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‘Snazzy’ celebration for teachers of the year

Pretty snazzy.

That’s the best way to describe my trip to the annual Teacher of the Year celebration at the Universal Hard Rock Café this past weekend.

I was there to celebrate with my wife Kelley, Baker County’s District Teacher of the Year. It was quite a soiree.

The venue was amazing. Macy’s puts over $100,000 into the three-day celebration hosted by Inside Edition anchor Deborah Norville and Commissioner of Education Gerard Robinson.

Macy’s makes no bones about why they throw their corporate support behind the event. The president of Macy’s said that out of 180,000 public school teachers in Florida, the ones being honored at the gala were judged to be the top 68 in the state.

Pretty heady stuff.

Kelley made me wear a tuxedo for the event and I worried that I might be overdressed. I should have listened to her. I fit right in with the event’s tone.

Superintendent Sherrie Raulerson was one of a handful of district superintendents to make the trip to the Hard Rock Universal venue in Orlando. Supt. Raulerson was herself Baker County’s Teacher of the Year and understood what an honor it is to anyone in the profession. She has been very supportive of Kelley and didn’t want to miss the gala.

Our son Dylan came down and Kelley invited her former English teacher and BCHS mentor Betty Sands and her daughter Kelly to the event.

Betty had been instrumental in Kelley’s decision to become a teacher. Along with Kelley’s Aunt June Alderman, they were two of the educators along with Barbara Ritchey whom Kelley admired and wanted to emulate when she was a student trying to decide what she wanted to do with her life.

Kelley was excited that her Aunt June would be coming with her daughter Carla, the Pasco County Teacher of the Year. At the last minute June’s eye surgery prevented the entire family of educators from sharing the special honor.

Kelley and Carla were mentioned often at the various functions. It was the first time in the 23-year history of the event that anyone, including the Commissioner of Education, could remember first cousins both being the top teacher in their districts.

Most of the week’s events were held downtown in the Grand Bohemian Hotel. Unlike some soirees, this one included lots of work. The teachers went through workshops where they listened to guest speakers and compared their “best practices,” things that they did that worked in their classrooms.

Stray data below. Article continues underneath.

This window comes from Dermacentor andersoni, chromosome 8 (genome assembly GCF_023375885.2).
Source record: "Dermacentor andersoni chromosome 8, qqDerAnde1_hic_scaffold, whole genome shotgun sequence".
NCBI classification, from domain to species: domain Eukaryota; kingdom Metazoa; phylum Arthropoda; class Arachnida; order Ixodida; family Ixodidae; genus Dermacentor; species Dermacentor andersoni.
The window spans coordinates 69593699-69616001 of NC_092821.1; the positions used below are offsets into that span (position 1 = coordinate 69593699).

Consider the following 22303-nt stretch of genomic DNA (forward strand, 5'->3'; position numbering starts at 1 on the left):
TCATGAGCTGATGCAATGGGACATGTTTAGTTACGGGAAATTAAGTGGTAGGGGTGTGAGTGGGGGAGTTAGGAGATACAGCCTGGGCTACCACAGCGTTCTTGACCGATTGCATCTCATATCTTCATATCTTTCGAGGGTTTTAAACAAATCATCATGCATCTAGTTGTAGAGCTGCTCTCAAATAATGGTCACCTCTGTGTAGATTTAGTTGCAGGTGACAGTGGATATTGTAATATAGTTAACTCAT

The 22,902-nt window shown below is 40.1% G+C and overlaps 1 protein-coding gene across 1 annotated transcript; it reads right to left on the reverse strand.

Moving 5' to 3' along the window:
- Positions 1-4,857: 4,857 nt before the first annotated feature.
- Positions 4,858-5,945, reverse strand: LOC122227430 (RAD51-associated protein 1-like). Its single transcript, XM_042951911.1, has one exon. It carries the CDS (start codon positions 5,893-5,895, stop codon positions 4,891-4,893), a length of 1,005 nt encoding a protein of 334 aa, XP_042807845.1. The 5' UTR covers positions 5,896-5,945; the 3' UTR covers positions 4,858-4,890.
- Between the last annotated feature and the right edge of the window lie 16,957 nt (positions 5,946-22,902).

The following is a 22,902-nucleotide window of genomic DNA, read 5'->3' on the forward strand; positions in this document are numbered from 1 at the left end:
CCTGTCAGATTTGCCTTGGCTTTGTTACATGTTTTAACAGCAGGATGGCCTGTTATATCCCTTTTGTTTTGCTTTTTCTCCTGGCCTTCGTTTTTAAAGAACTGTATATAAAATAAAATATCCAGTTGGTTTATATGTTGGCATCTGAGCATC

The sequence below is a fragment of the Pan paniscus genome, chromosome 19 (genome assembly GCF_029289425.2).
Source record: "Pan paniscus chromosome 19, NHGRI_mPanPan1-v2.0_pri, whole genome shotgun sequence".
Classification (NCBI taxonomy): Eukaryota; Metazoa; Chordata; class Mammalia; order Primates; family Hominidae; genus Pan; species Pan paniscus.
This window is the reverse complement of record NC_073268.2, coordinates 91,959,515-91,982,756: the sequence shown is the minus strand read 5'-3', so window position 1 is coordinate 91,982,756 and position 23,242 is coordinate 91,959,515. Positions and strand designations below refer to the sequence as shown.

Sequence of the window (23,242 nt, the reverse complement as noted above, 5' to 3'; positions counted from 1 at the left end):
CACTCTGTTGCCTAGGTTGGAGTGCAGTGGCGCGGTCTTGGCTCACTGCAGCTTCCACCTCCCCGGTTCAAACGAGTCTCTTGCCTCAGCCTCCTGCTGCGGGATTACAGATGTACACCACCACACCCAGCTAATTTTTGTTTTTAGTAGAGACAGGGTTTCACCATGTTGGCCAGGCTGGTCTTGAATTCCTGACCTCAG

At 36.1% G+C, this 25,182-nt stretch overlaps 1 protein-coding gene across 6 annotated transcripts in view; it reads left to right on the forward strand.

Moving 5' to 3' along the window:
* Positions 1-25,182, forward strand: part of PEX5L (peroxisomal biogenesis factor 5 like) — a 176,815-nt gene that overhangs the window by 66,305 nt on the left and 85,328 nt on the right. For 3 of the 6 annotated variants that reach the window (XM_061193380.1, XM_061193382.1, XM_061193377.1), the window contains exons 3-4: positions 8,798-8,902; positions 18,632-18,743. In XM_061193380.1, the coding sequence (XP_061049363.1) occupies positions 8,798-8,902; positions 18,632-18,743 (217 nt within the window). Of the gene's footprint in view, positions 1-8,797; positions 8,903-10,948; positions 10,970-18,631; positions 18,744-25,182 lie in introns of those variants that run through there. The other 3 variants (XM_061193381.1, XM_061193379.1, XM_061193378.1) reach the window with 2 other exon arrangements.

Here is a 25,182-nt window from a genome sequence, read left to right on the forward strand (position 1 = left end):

Not a spa day to be had.

Well … at least not for them.

Me, I didn’t have anything I had to do. I wandered around and rubbed shoulders with the NBA stars that were also in the hotel for the NBA summer league. Several times I got to see my absolute favorite NBA player of all time, Larry Bird, who is an executive with the Indiana Pacers. I’m not going to say I stalked him like a 13-year-old at a Justin Beiber concert, but I did ride the elevator more than usual.

Of course, I couldn’t get up the nerve to regale Larry with my memory of the night Kelley and I watched him, Kevin McHale, Danny Ainge, Robert Parrish, and the rest of the Celtics give a schooling to Scotty Pippin and some young upstart named Jordan and his Chicago Bulls.

I was star-struck to the point that my elevator picture of the NBA Hall of Famer was blurry because I couldn’t keep my hand still.

In the end the state Teacher of the Year was chosen. Alex Lopes teaches autistic kids in Miami and after watching the video that Macy’s produced about him there wasn’t a dry eye in the house.

I was happy for him because if he is a better teacher than my wife, he must be something pretty special.

It was great to see Kelley and the other 67 teachers on stage getting the recognition they deserve. I know how much hard work they put in.

Being a teacher, you’re often thankful for a kind word from a student or a pack of pens and post-it notes in pre-planning.

To be feted like they did in Orlando makes you feel like a celebrity.

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